Haringey Literary Live, June 16th,2018.
I have now begun to string all my little stories together, in story of a Chertsey Boy.
Here is the first draft, written in the third person for now.
To be born a boy in England in the early 1930’s, was a blessing.
He would have avoided the horror of the Great War and will be too young to fight in the Second World War.
To be born in leafy Surrey in the same decade, was an even greater blessing.
If Kent is the ‘The garden of England’, with orchards of apples, and fruit of all kinds.
Surrey is the front garden, largely, with trees and shrubs, often, there for no other purpose than for their beauty and form.
His birth place, Chertsey, an old curfew town in the Thames Valley, is just twenty miles away from London, a place, with all the opportunity’s that a capital city offers, it is a city waiting with open arms for anyone with a reasonable education to take this opportunity to prosper.
On the other hand, someone with all these blessings, needs a family that would allow them to take this wonderful advantage.
That’s where our Chertsey boy meets an almost impossible barrier, poverty.
Plus the lack of adequate schooling and, most importantly, ambition—a desire to move on from his lot as factory fodder–content, like his father and brother, to continue in the way that seems laid out for them.
He is the youngest of six children, three sisters and two brothers, the eldest sister is just thirteen.
The family are virtually destitute, their father is dead, at the age of thirty-four, he died on his way to work.
He, after a bout of ‘flu had been unable to work for over a week, had set off for the two-mile cycle ride to his workplace at the ‘Airscrew propeller factory’, before he was fit enough to do so.
The journey includes ‘Woburn Hill’, quite a steep hill, climbing this proved too much for his weakened body, he suffered a massive heart attack and died where he fell.
That morning, when the three older children had just left for school, and our boys mother was preparing for the day, a day just like any other.
A knock on the door was to change that day, a day, that would be like no other.
There was Doctor Ward and beside him, PC Reynolds, the local Bobby—both well known to Mrs. Wegs, standing ashen faced in the doorway.
The first thought of a mother, who, less than half an hour ago, had seen her three children off to school, was of some accident to one of those children.
“Your children are safely at school” Doctor Ward said quickly.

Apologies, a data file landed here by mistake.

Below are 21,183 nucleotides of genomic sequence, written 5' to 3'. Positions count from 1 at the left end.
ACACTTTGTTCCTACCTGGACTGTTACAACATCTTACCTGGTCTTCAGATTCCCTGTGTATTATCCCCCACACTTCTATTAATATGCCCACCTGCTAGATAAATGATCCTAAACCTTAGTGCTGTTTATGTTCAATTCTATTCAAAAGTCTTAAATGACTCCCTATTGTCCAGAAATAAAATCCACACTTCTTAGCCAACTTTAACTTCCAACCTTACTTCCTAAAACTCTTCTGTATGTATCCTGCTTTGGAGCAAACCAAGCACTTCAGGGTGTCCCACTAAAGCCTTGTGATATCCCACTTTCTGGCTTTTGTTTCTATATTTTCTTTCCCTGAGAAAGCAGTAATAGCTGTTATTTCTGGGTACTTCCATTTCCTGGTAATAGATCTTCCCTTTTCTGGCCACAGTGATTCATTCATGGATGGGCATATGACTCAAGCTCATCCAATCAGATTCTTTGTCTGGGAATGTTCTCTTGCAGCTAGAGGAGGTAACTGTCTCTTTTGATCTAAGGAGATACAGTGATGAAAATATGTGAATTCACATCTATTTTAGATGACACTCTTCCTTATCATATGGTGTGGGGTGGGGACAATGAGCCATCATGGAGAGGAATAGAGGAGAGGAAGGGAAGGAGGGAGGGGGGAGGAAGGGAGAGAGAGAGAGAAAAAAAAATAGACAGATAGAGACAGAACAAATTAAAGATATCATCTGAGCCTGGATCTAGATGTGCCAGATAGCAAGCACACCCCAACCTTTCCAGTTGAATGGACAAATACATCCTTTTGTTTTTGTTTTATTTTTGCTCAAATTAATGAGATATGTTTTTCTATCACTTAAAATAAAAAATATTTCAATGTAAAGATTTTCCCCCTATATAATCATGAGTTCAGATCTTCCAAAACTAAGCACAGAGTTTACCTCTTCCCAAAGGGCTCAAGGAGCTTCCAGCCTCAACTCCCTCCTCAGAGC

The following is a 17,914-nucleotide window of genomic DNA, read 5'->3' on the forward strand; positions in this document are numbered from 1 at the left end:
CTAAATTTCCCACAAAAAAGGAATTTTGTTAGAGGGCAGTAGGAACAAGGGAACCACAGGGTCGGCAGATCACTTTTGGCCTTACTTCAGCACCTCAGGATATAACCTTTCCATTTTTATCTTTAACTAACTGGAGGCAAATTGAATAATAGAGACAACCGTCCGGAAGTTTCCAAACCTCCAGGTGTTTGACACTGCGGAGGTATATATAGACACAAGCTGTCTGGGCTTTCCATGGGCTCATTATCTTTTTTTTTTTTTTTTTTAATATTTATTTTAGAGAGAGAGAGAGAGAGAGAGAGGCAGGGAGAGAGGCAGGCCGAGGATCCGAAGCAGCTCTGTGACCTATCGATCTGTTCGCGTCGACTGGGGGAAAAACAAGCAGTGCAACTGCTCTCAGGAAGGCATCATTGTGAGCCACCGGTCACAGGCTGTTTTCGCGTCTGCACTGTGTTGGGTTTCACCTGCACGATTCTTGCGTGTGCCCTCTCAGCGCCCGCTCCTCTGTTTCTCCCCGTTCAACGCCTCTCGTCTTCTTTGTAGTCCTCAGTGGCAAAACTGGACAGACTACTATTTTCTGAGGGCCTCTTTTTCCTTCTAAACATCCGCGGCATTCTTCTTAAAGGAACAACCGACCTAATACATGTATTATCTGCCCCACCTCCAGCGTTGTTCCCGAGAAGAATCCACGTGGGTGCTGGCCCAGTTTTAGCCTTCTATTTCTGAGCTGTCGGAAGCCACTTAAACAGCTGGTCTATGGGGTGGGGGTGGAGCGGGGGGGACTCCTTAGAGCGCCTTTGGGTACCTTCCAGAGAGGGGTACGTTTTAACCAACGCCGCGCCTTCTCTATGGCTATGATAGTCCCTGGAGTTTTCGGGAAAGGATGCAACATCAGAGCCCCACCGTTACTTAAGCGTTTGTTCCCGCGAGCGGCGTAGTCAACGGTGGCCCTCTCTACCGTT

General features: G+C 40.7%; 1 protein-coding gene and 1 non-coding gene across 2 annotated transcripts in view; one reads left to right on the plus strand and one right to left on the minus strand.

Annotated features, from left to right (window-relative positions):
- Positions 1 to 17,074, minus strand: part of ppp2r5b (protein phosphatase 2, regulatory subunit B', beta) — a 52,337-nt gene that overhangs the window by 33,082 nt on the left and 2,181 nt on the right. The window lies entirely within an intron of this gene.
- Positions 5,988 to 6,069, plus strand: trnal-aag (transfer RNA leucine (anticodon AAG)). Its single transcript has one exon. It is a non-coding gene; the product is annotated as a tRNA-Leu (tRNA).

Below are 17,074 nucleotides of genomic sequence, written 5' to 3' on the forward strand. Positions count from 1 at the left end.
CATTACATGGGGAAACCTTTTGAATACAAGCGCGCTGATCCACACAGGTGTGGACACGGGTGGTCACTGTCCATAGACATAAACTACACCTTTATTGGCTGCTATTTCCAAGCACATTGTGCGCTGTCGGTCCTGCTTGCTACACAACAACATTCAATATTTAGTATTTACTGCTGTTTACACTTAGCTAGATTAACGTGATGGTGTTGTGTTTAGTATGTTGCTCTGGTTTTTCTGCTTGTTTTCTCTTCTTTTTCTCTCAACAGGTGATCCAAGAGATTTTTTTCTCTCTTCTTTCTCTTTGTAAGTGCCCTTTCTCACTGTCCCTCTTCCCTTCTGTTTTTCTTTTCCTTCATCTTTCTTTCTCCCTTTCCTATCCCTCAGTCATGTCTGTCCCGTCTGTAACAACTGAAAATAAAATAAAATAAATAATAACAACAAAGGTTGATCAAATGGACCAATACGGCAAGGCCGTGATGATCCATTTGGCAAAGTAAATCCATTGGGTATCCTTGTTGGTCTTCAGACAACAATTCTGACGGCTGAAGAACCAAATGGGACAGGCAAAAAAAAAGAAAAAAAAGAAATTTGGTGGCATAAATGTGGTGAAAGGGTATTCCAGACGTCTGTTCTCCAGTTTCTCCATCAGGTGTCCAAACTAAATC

“Let us sit down, Mrs. Wegs, but I do have some very bad news for you”.
For a moment, the relief she felt for the children being safe at school was now about to be shattered.
She looked in disbelief, as the kindly Doctor—who had delivered most of her children— was saying something that she could never have imagined, that her husband was dead.
Meanwhile, the three children, who had just arrived at school, were being comforted by the distressed teachers, who were at a loss to know what to do.
Mr. Fosters taxi arrived at the home, with Mrs. Salmon and the three young children, unable to understand what they had been told, all they wanted, was for someone to say it was not true.
Now, a scene that Doctor Ward and PC Reynolds, both hardened by the recent Great War, will hopefully never see again, or at least very rarely.
A mother in total shock and her six children clinging to her, as only children can, in a flood of tears, on the floor.
Although 1934 was a year when the country was recovering from the depression and things were improving, with plenty of work for all— this work was vital for any family to exist, leave alone a family with six young children.
Also, if someone could not earn a wage, because of illness, there would be no money for even the most basic needs— savings, such as they were, would soon be used up.
Hence, the poor father’s dilemma, to go to work not fully recovered, or see his family go hungry, the choice was not for him to make, fate had already made it for him.
Our little boy was two years old, when he lost his father, there was a risk that the family would quickly be separated by the authorities— how could a mother possibly bring up this family alone— three of the children were under school age and at home all day, thus, preventing her from earning enough money to survive, the others were at school and too young to work.
One advantage the family did have—one that some wealthier families did not— was the closeness of neighbours, the kind of neighbours, more usually found living in an industrial area— something that is not known of in the heart of Surrey.
The families here had similar problems, illness and therefore the loss of income, was just a part of life.
Once the shocking news of a neighbour, a young woman of thirty-four, losing her husband and being left with six young, bewildered children, had filtered around the nearby group of homes, everyone that could help did so, unstintingly.
Some came with a cooked meal that they could ill afford, children brought their favourite toy or teddy, others with whatever they thought could help, and of course, Mrs. Salmon, the greatest friend a person could have, never more-so than now.
There she was, a wonderfully plump lady who had the kindest of natures, and in the good times before the tragedy, was ever-ready with the latest gossip and an apple or two for the children— her son owned a green-grocers.
She was to become the general in charge of the group of helpers, these ordinary people ever-willing to do what was needed to prevent what could be a disaster, the disaster of a family being broken up and taken away from the safety of a small town.